To supply the saltworks with saltwater from Salins, a pipeline was built and buried underground. It consisted of fir trees, hollowed out and fitted into each other, over 21 km and with a vertical drop of more than 143 m. Wood was used in preference to other materials because it is not corroded by salt. This "brine pipeline" carried 135,000 litres of brine a day. It was watched and guarded by 10 guard posts along its route, known as the "Path of the Gabelous", the customs officials responsible for guarding the salt and collecting the salt tax. This did not prevent losses of about 30% over the length of the pipeline due to leaks or theft. Annual salt production did not exceed 40,000 quintals, two-thirds of the initial target and half the production of Salins (“De pierre et de sel, les salines de Salins-les-Bains”, Ivan Grassias et al., 2006).
Overall very dynamic until 1870, the Franche-Comté salt industry started to decline at the end of the 19th century, as it came into competition with sea salt transported by rail. The saltworks of Arc-et-Senans closed in 1895, those of Salins-les-Bains in 1939. Today, they are both recorded on UNESCO’s World Heritage List. They welcome nearly 200,000 visitors a year, not counting special events (exhibitions, concerts, seminars in Arc-et-Senans), a figure that has increased sharply, climbing by 25% between 2016 and 2017. They rank among the top tourist attractions in Bourgogne-Franche-Comté, constituting a fine example of the transformation of an industrial heritage into an economic and cultural site.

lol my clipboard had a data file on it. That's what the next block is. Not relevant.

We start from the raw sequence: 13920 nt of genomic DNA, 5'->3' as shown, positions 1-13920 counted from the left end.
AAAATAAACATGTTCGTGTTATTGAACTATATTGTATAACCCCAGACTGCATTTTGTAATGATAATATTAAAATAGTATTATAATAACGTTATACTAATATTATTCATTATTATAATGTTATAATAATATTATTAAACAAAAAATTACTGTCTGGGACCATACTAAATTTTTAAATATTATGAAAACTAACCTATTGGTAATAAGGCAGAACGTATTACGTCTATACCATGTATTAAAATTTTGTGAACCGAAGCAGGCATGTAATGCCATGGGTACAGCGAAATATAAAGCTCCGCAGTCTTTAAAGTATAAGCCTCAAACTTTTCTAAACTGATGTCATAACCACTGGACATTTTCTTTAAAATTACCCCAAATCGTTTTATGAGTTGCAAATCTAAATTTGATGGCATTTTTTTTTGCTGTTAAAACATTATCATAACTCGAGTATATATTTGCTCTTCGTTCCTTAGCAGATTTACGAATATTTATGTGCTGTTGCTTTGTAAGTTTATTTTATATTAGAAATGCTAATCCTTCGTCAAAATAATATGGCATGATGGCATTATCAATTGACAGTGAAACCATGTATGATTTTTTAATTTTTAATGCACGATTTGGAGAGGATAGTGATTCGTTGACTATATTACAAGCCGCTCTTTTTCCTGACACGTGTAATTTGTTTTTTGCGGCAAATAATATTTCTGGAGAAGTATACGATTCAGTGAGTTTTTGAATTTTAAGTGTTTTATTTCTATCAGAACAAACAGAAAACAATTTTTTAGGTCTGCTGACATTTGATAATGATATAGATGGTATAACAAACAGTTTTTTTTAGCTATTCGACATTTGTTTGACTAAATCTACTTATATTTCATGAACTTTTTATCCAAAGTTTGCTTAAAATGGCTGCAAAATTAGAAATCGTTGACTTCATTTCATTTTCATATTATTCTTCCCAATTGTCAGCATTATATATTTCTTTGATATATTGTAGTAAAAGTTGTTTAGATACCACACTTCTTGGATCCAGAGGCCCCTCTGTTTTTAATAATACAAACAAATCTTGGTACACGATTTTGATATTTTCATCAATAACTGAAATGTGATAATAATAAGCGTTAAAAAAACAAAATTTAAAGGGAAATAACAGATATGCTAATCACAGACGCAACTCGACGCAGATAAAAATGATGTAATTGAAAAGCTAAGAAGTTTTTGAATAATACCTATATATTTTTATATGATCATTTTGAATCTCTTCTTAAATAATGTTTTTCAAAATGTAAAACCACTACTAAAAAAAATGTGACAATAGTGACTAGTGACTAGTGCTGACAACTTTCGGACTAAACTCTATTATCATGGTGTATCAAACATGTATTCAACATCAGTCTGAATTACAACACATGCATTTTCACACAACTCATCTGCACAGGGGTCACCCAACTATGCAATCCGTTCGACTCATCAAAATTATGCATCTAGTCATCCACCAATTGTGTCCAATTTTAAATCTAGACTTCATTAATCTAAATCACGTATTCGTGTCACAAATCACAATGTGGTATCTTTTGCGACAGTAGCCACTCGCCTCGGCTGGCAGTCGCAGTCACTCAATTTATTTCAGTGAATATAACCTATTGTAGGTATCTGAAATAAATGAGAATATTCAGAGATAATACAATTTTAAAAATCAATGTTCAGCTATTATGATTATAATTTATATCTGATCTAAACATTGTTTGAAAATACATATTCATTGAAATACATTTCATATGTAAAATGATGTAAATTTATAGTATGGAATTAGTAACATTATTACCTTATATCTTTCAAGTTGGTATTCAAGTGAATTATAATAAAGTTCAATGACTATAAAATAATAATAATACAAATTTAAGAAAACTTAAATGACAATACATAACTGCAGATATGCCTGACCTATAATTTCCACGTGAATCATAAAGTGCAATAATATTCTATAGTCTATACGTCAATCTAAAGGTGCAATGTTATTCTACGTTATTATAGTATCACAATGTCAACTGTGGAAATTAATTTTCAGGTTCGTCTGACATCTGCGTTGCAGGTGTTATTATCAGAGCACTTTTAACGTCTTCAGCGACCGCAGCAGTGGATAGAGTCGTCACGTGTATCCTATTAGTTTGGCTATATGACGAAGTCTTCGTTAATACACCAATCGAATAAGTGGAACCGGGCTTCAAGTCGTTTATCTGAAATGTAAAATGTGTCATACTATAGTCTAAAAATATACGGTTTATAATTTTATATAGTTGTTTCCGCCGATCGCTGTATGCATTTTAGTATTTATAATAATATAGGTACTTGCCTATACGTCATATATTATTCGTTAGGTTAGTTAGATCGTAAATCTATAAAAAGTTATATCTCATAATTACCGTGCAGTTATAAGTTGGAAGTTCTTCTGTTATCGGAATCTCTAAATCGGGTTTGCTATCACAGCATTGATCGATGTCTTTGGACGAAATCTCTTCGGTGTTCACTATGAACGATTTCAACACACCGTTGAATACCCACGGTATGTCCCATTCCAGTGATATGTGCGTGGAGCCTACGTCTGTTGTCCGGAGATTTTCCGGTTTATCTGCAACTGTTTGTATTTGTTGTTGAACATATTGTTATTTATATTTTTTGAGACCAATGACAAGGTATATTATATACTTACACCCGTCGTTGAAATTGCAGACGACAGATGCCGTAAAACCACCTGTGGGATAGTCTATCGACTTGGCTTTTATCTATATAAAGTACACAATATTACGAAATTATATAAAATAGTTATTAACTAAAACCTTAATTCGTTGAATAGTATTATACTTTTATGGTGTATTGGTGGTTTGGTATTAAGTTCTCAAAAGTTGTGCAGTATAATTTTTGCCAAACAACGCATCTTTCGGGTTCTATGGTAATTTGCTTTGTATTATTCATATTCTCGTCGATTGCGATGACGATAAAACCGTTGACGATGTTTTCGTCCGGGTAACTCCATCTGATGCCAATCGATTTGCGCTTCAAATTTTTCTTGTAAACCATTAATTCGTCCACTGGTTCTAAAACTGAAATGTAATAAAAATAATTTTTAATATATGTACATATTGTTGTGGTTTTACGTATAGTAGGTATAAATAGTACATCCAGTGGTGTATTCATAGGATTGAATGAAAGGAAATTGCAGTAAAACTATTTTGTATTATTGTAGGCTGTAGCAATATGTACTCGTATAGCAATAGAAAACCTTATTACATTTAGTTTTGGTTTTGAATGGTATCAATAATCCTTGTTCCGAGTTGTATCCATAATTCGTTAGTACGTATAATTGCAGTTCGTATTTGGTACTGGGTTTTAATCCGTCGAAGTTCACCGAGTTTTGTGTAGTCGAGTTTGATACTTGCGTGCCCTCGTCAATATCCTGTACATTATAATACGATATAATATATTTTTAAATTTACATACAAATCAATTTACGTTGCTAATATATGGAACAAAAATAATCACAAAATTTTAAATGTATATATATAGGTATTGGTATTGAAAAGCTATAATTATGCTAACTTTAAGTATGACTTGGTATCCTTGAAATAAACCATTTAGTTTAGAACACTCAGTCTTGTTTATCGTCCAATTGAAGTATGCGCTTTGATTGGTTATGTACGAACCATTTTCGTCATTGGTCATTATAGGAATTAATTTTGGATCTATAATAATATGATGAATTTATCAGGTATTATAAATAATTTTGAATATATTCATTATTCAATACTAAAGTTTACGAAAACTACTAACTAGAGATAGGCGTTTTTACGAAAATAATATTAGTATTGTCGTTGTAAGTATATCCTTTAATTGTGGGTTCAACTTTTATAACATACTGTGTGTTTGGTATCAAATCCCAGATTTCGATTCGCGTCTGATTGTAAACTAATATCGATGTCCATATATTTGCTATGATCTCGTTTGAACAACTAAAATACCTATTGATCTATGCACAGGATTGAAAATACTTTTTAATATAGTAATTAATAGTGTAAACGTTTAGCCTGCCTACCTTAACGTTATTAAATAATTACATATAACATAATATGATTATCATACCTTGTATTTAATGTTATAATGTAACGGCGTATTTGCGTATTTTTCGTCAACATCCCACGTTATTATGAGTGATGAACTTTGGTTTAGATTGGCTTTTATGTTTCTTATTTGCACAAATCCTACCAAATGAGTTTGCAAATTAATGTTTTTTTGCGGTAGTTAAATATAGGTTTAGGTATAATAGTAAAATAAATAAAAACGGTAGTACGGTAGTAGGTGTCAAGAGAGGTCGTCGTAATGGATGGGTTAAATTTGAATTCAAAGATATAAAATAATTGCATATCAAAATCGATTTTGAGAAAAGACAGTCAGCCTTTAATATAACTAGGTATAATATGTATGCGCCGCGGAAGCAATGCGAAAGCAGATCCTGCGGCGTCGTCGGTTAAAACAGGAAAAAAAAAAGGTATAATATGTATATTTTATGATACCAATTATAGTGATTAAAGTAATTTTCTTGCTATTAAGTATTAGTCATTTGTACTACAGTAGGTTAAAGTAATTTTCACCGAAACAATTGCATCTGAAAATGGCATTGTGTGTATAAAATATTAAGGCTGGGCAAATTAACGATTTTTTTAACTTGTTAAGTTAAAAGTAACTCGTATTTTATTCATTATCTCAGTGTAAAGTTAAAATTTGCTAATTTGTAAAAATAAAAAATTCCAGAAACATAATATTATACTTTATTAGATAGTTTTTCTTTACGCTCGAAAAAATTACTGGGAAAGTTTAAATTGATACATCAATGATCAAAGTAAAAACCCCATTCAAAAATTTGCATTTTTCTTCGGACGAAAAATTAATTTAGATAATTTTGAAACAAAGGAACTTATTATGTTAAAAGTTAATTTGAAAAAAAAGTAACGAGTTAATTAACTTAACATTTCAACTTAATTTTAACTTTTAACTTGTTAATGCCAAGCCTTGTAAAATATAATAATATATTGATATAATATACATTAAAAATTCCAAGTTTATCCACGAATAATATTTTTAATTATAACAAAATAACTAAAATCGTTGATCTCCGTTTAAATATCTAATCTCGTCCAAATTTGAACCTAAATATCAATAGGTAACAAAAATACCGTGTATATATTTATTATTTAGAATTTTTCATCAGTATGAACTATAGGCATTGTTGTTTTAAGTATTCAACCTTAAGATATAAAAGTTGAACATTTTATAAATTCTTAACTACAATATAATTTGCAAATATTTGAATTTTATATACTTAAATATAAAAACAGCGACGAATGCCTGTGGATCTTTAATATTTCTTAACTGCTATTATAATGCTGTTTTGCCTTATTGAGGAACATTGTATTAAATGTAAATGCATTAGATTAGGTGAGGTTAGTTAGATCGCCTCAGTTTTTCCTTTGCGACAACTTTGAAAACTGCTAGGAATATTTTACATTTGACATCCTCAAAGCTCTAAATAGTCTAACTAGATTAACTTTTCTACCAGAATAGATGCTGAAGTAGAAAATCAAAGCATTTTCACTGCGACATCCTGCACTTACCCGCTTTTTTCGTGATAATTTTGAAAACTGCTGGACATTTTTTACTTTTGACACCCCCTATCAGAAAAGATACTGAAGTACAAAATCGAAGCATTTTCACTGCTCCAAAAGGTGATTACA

For a long time considered as essential for the preservation of food, salt contributed to the development of the offshore fishing of herring (in the North Sea and Baltic Sea) and cod (Newfoundland) in the Middle Ages and in the 16th century. This method of preservation was then gradually replaced by cold storage. Salt continues to be used for human consumption (declining) and animal consumption, handicrafts (tannery), industry (soap and cosmetics, glass, stationery, metallurgy, electroplating), chemistry, hydrotherapy (see chart). Despite being controversial, and pending the development of substitute products, it is also widely used, to varying degrees from one year to the next depending on weather conditions, to prevent the roads from being covered in ice (up to -8°C) and to facilitate the removal of snow. Including in Bourgogne-Franche-Comté!